Massage parlors and smoking top County Council's agenda

January 03, 1994|By Erik Nelson | Erik Nelson,Staff Writer

The County Council will have sin on the agenda tonight, introducing legislation to regulate massage parlors and voting on strengthening the county's new smoking law.

Members will vote on salary increases for themselves and County Executive Charles I. Ecker, and a $1 million bond issue to clean up the Carrs Mill Landfill in Woodbine.

The massage parlor bill, to be introduced on behalf of Mr. Ecker, is intended to keep county parlors from becoming fronts for prostitution.

Although state law already prohibits sexual-contact-for-hire, Mr. Ecker said he believes county regulation could stop the problem before criminal laws have been broken.

jTC "It's a preventive thing. We want to stop them from coming in."

Mr. Ecker said that while most of the county's massage establishments are legitimate, "we have seen parlors open up that are questionable, and we think that more are going to open up, and we want to stop them."

The law would require both masseurs and parlors to be licensed and undergo background checks. Establishments would pay a $500 application fee and $100 a year for the license itself.

Employees would pay $100 for the application and $25 for the annual license and a medical check for diseases transmitted by air or physical contact.

Violators of the law would face both criminal and civil fines.

Exempt from the law would be therapists certified by the National Certification Board for Bodywork and Massage Therapies, therapists with advanced training from approved schools, cosmetologists and bartenders licensed to massage hands, feet, faces, scalps, necks and shoulders. Health professionals and athletic trainers would also be exempt.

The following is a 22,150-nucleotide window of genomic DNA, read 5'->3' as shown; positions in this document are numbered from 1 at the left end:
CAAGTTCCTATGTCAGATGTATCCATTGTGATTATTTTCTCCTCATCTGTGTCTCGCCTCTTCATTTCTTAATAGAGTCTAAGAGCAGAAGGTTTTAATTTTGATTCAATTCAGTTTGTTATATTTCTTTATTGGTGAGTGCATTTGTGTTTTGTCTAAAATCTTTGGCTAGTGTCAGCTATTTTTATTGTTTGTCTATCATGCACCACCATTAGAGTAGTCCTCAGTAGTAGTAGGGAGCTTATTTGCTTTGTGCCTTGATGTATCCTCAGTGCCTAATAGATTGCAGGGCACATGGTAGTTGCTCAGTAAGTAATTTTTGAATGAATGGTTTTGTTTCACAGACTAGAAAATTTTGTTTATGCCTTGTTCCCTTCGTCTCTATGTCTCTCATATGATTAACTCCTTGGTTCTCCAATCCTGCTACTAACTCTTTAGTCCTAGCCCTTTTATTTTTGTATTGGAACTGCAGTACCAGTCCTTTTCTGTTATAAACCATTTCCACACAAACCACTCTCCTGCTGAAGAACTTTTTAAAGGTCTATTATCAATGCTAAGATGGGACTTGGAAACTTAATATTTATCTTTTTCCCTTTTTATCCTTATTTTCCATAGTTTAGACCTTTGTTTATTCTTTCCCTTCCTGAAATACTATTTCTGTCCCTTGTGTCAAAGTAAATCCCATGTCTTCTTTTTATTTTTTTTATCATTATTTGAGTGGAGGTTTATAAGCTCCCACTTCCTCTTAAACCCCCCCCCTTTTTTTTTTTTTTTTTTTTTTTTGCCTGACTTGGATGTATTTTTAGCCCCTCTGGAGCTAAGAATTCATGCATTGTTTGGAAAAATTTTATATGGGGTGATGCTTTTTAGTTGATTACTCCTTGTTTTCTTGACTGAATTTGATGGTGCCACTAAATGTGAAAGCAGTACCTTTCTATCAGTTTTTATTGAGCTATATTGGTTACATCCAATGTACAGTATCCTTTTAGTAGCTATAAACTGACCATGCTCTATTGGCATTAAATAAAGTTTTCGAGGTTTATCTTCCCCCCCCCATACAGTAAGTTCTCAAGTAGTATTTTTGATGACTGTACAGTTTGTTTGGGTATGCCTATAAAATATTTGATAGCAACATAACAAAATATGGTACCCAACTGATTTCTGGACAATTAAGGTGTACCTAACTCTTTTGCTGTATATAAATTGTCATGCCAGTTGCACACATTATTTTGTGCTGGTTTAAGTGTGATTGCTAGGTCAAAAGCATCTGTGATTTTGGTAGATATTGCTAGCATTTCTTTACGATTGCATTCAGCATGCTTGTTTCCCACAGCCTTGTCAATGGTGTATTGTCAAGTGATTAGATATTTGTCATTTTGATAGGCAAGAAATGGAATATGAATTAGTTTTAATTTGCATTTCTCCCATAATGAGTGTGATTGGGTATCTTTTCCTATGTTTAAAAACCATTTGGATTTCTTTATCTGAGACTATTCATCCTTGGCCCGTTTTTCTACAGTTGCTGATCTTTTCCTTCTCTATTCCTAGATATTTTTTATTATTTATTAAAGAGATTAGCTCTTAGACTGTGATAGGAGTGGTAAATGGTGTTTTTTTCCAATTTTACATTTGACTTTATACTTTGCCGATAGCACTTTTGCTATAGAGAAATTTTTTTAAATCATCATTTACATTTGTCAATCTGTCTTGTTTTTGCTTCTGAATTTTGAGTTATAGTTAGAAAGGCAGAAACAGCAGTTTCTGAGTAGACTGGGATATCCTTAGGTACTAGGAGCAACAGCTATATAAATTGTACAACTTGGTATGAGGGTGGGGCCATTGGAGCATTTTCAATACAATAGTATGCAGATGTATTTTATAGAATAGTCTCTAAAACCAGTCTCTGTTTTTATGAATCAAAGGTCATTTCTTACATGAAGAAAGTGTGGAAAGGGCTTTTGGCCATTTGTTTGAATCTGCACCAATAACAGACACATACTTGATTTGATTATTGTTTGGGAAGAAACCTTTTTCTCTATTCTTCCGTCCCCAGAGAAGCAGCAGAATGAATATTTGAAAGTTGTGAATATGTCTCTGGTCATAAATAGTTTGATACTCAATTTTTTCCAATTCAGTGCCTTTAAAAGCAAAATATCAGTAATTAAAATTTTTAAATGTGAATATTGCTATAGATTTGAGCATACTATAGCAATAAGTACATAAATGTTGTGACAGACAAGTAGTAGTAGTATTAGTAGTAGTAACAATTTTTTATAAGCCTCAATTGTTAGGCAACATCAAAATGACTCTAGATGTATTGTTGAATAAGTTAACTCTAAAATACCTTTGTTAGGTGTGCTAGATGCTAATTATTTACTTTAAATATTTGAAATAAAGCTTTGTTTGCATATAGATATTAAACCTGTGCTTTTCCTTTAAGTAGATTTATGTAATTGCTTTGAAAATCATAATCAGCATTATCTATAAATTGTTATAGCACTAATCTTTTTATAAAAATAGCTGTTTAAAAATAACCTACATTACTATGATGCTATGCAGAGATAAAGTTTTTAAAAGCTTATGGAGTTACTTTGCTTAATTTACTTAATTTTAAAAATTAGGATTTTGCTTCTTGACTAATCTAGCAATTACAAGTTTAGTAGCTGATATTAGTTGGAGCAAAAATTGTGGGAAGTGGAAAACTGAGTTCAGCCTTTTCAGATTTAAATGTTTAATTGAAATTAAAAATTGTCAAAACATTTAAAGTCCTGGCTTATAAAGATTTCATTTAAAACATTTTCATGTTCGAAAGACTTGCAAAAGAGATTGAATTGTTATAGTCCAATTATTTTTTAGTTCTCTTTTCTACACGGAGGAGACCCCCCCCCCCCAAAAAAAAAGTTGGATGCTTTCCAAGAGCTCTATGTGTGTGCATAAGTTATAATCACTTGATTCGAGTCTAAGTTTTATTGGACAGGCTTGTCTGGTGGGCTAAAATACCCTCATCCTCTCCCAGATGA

Periodic county police investigations have ended in the arrest of employees of some massage establishments, including one in May at an Ellicott City tanning spa and in January 1992 at a Columbia spa.

Under the licensing proposal, even the name of masseurs would be changed to the more clinical, "massage technicians."

Technicians would be required to wear opaque clothing covering their torso and "erogenous areas."

They would also be prohibited from massaging or offering to massage erogenous areas.

The meeting will begin at 8 p.m. in the Banneker Room of the George Howard Building.

Later during the legislative session, the council will vote on an amendment to one of the most stringent anti-smoking laws on the East Coast. The law bans smoking in most public places, including taverns and restaurants, after June 30, 1996.

At Mr. Ecker's request, Councilman Darrel Drown, R-2nd, has proposed extending the law to enclosed rooms in bars or restaurants with separate ventilation systems, which the current law exempts.

A pay increase for council members and the executive is also up for a vote.

One of two resolutions proposed by the Compensation Review Commission would increase the executive's salary from the current $80,000 to $88,500 in annual increments of $2,125 during the four-year term starting in December 1994.

The other resolution would increase the council chairman's pay from the current $28,500 to $31,300 over the same period. Other members' pay would increase from $27,500 to $30,300.

The council will also vote on switching $1 million in the county's capital budget from a project to build a yard-waste composting facility to a more pressing solid waste problem.

The money, to be raised by selling county bonds, would pay for the cleanup of toxins in at least 460 drums dumped at the Carrs Mill Landfill.

Mr. Ecker, worried that some council members are leaning toward paying for the cleanup out of a contingency fund, will speak to council members about the cleanup shortly before their legislative meeting.

At that 7 p.m. meeting, council members will also hear a report by the Spending Affordability Committee urging that the county curb its debt or increase taxes.

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